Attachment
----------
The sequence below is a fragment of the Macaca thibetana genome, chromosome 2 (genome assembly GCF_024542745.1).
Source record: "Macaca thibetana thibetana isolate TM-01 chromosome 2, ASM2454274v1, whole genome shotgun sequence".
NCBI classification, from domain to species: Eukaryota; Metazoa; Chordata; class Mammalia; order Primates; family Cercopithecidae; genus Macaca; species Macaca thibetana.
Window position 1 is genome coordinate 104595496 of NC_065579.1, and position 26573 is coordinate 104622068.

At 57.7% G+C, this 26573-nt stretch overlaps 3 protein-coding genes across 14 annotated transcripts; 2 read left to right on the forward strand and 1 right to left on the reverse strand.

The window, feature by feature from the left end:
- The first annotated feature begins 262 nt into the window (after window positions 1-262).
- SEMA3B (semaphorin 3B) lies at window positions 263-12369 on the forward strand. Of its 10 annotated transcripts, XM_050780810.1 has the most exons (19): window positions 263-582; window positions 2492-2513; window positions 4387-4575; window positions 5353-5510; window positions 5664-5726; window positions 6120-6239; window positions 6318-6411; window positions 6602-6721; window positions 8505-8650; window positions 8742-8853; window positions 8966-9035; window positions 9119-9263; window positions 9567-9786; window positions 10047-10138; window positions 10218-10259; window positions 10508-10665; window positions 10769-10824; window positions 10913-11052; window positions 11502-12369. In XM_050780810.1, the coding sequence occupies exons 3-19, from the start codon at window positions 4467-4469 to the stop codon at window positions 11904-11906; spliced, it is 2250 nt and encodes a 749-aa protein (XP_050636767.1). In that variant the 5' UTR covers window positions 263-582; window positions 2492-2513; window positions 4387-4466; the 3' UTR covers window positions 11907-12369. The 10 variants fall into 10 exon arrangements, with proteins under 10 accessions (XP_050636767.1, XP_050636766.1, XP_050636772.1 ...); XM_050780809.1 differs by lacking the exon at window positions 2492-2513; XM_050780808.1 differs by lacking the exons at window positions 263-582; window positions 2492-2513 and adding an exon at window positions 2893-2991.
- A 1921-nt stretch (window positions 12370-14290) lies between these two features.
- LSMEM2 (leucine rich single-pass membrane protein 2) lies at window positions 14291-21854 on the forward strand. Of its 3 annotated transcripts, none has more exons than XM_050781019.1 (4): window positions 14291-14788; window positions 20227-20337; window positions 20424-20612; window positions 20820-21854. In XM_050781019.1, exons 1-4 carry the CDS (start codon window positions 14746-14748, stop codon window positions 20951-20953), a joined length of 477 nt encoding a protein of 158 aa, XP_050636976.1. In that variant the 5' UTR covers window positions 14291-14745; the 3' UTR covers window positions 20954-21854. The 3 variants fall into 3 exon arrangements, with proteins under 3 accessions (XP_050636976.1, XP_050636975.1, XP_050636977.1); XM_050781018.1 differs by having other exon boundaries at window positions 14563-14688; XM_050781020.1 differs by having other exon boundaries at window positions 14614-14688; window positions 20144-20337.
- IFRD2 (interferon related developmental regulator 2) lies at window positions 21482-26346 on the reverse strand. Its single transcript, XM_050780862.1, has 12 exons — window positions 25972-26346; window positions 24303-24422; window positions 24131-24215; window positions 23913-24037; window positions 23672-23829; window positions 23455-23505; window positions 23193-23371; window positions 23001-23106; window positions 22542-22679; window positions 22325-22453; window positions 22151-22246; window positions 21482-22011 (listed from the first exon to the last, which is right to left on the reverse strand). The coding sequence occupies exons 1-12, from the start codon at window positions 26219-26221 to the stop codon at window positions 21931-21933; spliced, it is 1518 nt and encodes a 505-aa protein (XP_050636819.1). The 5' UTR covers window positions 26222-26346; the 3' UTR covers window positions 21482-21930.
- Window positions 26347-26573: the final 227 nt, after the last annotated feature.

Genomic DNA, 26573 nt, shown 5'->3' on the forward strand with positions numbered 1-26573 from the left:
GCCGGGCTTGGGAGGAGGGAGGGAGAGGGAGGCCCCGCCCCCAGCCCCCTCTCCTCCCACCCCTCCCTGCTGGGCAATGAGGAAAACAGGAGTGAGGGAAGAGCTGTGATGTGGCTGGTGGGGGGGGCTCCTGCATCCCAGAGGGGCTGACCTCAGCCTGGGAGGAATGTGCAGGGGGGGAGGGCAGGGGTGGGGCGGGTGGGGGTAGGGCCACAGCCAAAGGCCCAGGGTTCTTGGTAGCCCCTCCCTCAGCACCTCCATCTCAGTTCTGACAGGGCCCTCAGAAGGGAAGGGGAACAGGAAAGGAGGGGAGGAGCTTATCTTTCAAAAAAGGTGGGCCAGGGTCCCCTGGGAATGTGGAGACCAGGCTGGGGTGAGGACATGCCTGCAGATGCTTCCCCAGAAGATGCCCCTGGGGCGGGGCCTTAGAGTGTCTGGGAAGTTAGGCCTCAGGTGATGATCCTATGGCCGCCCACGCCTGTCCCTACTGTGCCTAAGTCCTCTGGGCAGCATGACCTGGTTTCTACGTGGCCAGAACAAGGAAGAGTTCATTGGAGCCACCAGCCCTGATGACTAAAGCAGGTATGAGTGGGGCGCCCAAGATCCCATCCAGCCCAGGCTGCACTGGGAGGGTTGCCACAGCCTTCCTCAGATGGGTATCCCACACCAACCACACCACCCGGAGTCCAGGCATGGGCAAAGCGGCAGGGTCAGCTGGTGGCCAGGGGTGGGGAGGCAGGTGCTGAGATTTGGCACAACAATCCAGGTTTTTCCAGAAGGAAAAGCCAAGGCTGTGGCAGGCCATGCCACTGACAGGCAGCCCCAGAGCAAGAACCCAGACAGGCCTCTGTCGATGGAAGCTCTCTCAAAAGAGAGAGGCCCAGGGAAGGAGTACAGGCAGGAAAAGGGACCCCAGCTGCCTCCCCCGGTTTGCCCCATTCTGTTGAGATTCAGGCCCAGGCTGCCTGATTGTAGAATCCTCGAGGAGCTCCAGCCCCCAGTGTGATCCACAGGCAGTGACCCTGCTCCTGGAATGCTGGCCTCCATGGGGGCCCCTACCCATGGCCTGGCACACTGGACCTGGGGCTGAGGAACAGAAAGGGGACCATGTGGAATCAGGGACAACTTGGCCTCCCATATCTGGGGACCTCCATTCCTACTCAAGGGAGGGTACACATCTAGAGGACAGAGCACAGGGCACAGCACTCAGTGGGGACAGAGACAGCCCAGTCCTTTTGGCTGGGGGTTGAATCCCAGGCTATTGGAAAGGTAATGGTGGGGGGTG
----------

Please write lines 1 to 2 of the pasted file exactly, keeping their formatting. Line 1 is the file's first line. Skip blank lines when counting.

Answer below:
The sequence below is a fragment of the Macaca thibetana genome, chromosome 2 (genome assembly GCF_024542745.1).
Source record: "Macaca thibetana thibetana isolate TM-01 chromosome 2, ASM2454274v1, whole genome shotgun sequence".